“Stop!” yelled Angulimala as he raised his sword to the Buddha.
“I have stopped long ago, it is you who have not yet stopped,” replied the Buddha.
Angulimala was a murderer. He was killing people because that’s what he thought he needed to do to attain liberation from suffering. He was doing the exact opposite of what he needed to do.
We think we are so different from Angulimala. But are we? As we humans continue down the path of ecological destruction, how are we any different? We, too, think, like Angulimala, that what we are doing will get us to where we want to be, even if species go extinct in the process.
Like Angulimala, it’s not immediately obvious to humans that there is a problem with our activity. Angulimala blamed his problems on the Buddha. If Buddha would only stop, then Angulimala could get what he wanted. Buddha turned around Angulimala and had him reflect on himself when he said, “I have stopped long ago, it is you who have not stopped.” The Buddha was referring to the practice of ahimsa, of non-harming. Buddha had stopped harming others. Angulimala was not aware of the harm he was doing until he met the Buddha.
Unlike the time of the Buddha, our problems today have reached epic proportions. It’s no longer helpful to simply look at our own personal actions. We must begin to consider how our actions as a human community effect the larger biosphere. What we need is called a “Global Ethic,” one that affirms the dignity not just of humans, but also of animals. We need an ethic that understands our complex relationship with plants, and microorganisms, and that their welfare affects humanity’s welfare.
The Buddhist precepts are a concrete expression of spiritual practice, and spiritual life. Practice of the precepts helps to ground an otherwise ephemeral way of thinking about or being in the world. In other words, it’s not enough to simply penetrate into the emptiness of all dharmas through meditative absorption. Our perception of emptiness needs to include the welfare of other beings. How do we do that?
Following a set of ethical guidelines that are based in religious practices and beliefs is a primary way that healing of social and ecological ills takes place. Consider, for example, the role that the Biblical injunction to “turn the other cheek” played during the Civil Rights Movement, or the role of the Hindu principles of Ahimsa (non-violence), and Aparigraha (Truthfulness), as Gandhi helped pave the way to Indian independence from British rule. Or in Thailand, for example, Buddhist monks placing the Buddha robe around trees to demonstrate to logging companies that those trees are sacred, that they are Buddha.
Precepts can provide a supportive system in which to live out our personal vision for what we want to contribute to this world before we die. Precepts also guide whole communities of people to act for the welfare of the planet, rather than simply for human self-interest.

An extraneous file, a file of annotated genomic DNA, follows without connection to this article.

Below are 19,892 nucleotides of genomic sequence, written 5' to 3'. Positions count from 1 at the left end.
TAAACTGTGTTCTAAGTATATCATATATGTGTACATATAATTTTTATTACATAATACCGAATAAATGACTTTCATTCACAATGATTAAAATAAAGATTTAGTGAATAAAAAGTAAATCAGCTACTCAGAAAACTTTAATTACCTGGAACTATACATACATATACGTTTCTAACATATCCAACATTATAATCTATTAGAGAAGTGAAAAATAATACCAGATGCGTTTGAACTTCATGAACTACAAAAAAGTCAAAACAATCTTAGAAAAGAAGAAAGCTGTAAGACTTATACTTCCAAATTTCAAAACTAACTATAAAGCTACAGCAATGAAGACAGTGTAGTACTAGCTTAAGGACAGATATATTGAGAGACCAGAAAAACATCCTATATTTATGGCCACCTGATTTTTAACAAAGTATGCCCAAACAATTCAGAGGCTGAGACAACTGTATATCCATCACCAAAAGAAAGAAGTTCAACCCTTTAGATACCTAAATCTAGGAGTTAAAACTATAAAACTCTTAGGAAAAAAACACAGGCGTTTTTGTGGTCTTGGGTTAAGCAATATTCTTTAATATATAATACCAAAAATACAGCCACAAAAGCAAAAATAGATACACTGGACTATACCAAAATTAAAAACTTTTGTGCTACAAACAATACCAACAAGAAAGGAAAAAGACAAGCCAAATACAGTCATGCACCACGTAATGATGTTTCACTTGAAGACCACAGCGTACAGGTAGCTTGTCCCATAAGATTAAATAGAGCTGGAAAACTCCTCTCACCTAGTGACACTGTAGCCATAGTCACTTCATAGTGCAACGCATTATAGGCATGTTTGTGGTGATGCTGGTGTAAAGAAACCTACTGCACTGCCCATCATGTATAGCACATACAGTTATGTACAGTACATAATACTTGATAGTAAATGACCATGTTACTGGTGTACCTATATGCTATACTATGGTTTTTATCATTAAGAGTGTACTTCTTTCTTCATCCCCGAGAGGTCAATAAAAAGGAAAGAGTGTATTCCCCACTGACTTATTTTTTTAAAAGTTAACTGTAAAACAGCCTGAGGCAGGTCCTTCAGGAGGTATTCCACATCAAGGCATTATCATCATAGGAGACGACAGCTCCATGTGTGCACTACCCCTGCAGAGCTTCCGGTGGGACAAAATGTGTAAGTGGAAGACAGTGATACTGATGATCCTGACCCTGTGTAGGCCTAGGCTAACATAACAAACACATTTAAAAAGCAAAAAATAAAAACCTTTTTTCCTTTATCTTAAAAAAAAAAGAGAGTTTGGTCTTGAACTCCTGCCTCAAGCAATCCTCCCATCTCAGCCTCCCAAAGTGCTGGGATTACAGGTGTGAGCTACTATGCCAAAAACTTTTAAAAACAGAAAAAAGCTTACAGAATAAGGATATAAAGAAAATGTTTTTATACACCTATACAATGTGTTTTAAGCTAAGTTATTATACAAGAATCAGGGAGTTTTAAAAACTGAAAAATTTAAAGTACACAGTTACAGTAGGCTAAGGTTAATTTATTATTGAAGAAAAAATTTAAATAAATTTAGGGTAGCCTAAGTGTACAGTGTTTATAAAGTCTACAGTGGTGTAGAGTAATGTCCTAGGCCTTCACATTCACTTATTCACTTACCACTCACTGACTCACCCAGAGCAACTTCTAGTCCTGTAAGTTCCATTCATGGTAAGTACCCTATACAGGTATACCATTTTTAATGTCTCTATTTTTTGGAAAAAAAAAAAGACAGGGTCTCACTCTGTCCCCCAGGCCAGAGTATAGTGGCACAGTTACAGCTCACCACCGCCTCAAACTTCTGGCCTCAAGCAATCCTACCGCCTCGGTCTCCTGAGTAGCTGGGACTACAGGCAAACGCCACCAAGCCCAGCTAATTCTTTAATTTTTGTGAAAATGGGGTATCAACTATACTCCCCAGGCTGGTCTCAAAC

The advantage of a global ethic that is grounded in or connected to a specific religion like Zen Buddhism is that, for many people, religious identity and practices is what motivates people to act with a greater degree of passion and compassion. The Earth Charter is secular in orientation. While many of us may be able to get behind the ideas within it, there is an absence of the religious symbols and mythology that facilitate the will of an individual or community to act.
Two of my mentors, John Grim and Mary Evelyn Tucker, write,
The rational appeal to justice, to enlightened self-interest, or even to the well-being of future generations does not alone seem to have had a significant effect or traction. Religious sensibilities, symbol systems, and ethical concerns are also needed in all their diversity.
(Grim and Tucker. Ecology and Religion, Island Press, 2014, p.20)
In other words, religions like Zen Buddhism, provide a plethora of resources that can inspire our imagination, give us hope for the future, and help us to stand in our own integrity in the present moment. Buddhism has stories like the above, of Angulimala, that infiltrate our imagination and help us to take more seriously the ethical basis of practice. There are rituals that revolve around receiving and reciting the precepts as a community, that can help us to reflect on how we might improve ourselves collectively and as individuals.
As we face so many difficulties as a global community, we are in need of embracing a global ethic. The global ethic found in the Five Mindfulness Trainings are a beacon that can help us navigate through these uncertain waters.